Gen Z and Millennials want carbon-neutral shopping, boomers not so much
One in three people in Switzerland would welcome the possibility to make up for the carbon footprint their purchase made right in the shop. High-earners and young people are particularly open towards this idea.
Although not top of mind amid the corona pandemic, shopping remains bad for the environment. The mining of raw materials, industrial production of goods and shipping around the globe releases tons of CO2 and other pollutants into our atmosphere. We’ve asked Swiss consumers if they’d be willing to make a contribution to offset the CO2 footprint caused by their online purchases. In a representative survey we asked the market research institute GfK to conduct, a total of 501 people in German-speaking and French-speaking Switzerland shared their opinion.
The result of the survey? Every third person in Switzerland would welcome the chance to make up for the carbon footprint caused by their online purchases. Another third of the population is undecided or not in favour of this idea (see chart below).
A closer look at the answers reveals two divisions: firstly, the famous «Röstigraben»: people in German-speaking Switzerland form the majority of those in favour of a carbon compensation option. In French-speaking Switzerland, on the other hand, only a fifth of respondents said they’d «somewhat» or «strongly» agree to wanting this option. In addition, men showed stronger opinions than women, as more men find compensation both important or pointless. The second division is between the generations: young people under 30 years of age and those with an average household income between 7,000 and 12,000 Swiss francs per month formed the majority of those who'd like to make up for their carbon footprint.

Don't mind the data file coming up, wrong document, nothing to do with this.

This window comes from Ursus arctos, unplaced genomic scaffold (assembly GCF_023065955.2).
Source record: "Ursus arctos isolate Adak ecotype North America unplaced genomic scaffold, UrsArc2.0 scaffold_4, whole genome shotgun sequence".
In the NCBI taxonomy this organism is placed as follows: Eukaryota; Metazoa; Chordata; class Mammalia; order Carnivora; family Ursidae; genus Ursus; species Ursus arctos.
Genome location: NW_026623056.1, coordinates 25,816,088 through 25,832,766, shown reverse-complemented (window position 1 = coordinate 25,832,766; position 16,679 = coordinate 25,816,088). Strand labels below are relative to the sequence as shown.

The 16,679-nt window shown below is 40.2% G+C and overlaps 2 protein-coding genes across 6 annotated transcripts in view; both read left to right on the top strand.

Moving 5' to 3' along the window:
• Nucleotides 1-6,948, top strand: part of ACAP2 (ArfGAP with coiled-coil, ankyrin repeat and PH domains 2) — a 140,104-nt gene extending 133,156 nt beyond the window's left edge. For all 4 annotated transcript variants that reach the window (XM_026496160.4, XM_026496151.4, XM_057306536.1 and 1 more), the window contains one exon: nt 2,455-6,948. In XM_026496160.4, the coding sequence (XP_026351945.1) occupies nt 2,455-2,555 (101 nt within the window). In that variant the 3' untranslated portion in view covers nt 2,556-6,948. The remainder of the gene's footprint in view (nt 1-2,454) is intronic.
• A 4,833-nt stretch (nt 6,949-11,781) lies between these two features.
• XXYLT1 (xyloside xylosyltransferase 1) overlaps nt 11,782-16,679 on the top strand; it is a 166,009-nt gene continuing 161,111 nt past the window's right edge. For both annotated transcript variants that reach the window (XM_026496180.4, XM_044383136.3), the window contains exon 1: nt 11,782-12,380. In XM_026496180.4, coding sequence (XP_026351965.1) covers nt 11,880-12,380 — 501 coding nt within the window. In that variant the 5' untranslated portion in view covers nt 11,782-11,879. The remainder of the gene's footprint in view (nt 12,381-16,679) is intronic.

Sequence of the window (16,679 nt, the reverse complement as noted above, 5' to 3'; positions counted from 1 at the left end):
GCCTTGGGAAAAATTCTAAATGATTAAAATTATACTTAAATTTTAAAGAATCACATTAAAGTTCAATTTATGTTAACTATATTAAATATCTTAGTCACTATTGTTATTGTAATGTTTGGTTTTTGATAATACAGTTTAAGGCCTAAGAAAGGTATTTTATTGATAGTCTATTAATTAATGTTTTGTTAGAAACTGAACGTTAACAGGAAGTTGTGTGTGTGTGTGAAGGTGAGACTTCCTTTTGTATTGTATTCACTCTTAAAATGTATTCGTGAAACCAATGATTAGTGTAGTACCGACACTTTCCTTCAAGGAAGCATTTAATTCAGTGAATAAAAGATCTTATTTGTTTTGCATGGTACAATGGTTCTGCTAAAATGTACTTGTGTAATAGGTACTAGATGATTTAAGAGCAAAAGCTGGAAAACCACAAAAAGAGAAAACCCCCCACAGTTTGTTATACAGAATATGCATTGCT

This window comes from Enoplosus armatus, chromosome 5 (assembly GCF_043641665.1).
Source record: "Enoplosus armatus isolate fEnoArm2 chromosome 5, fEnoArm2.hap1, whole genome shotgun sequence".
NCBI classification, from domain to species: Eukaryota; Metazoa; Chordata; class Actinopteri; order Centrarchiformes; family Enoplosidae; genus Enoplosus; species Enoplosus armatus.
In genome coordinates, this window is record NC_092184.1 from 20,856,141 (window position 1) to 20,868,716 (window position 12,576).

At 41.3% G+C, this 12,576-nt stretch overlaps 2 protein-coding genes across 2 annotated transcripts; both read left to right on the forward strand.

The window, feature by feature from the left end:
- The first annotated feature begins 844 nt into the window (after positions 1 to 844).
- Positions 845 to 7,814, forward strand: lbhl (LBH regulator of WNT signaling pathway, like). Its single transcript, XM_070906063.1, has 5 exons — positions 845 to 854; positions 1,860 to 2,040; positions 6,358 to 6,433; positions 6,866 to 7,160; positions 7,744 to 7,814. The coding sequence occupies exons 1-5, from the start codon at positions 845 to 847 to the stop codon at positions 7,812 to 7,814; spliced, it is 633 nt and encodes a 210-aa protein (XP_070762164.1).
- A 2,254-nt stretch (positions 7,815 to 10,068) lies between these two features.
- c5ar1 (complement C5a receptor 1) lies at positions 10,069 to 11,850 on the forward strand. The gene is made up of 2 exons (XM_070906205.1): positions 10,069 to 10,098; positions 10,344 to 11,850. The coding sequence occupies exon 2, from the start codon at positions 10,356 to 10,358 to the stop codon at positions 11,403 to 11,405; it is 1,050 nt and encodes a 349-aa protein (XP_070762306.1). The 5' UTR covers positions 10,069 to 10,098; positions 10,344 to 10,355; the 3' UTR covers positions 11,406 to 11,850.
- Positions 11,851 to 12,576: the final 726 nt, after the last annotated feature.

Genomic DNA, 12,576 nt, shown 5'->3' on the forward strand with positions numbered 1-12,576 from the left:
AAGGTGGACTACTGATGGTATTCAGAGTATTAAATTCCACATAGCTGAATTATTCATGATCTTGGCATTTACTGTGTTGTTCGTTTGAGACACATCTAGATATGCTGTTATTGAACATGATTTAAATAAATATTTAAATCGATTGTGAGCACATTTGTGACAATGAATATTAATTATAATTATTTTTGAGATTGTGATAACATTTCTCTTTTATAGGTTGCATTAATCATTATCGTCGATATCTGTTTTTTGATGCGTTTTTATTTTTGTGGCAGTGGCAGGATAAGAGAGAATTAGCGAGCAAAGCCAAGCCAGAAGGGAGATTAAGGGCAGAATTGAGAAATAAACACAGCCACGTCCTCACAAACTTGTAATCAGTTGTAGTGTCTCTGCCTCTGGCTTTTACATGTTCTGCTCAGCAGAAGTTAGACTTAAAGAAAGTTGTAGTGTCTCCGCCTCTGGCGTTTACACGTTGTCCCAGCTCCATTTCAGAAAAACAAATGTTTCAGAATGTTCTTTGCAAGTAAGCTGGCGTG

Young people and women more generous
We also asked the participants of the survey how much they’d be willing to contribute to compensate the footprint caused by their online purchases. This revealed that over half of all people in Switzerland would be willing to donate part of the value of their shop to environmental projects – even if 15 out of 100 respondents said they'd give less than 1% of the purchase price. About a quarter of all participants said they'd only choose the compensation option if it didn't involve any direct costs.
In addition, women proved to be much more willing to donate than men. The same applies to young people: among those under 30, more than two thirds would make a contribution towards environmental compensation. Seven percent would be prepared to pay between 10 and 20 percent of the value of their goods, while one percent would contribute even more than that. The group aged 50 to 59 seems to be the least generous: more than a third of those questioned would not be willing to spend anything to make up for their CO2 footprint. By contrast, high-earners proved to be a generous group: those with a total household income of more than 12,000 Swiss francs per month would give more than one percent of the value of their goods as environmental compensation.
Digitec Galaxus to create transparency at the end of May
Digitec Galaxus has recognised the signs of the times. We’re planning to introduce a voluntary environmental compensation option in our two online shops at the end of May. We’ll also be creating transparency by indicatating how high the CO2 emission of every item in our product range is. These new shop features will soon reveal, how much or customers are really willing to contribute to make up for the carbon footprint caused by online shopping.
Contact for media representatives
Digitec Galaxus AG
Pfingstweidstrasse 60, CH-8005 Zurich
Phone: +41 44 575 96 96
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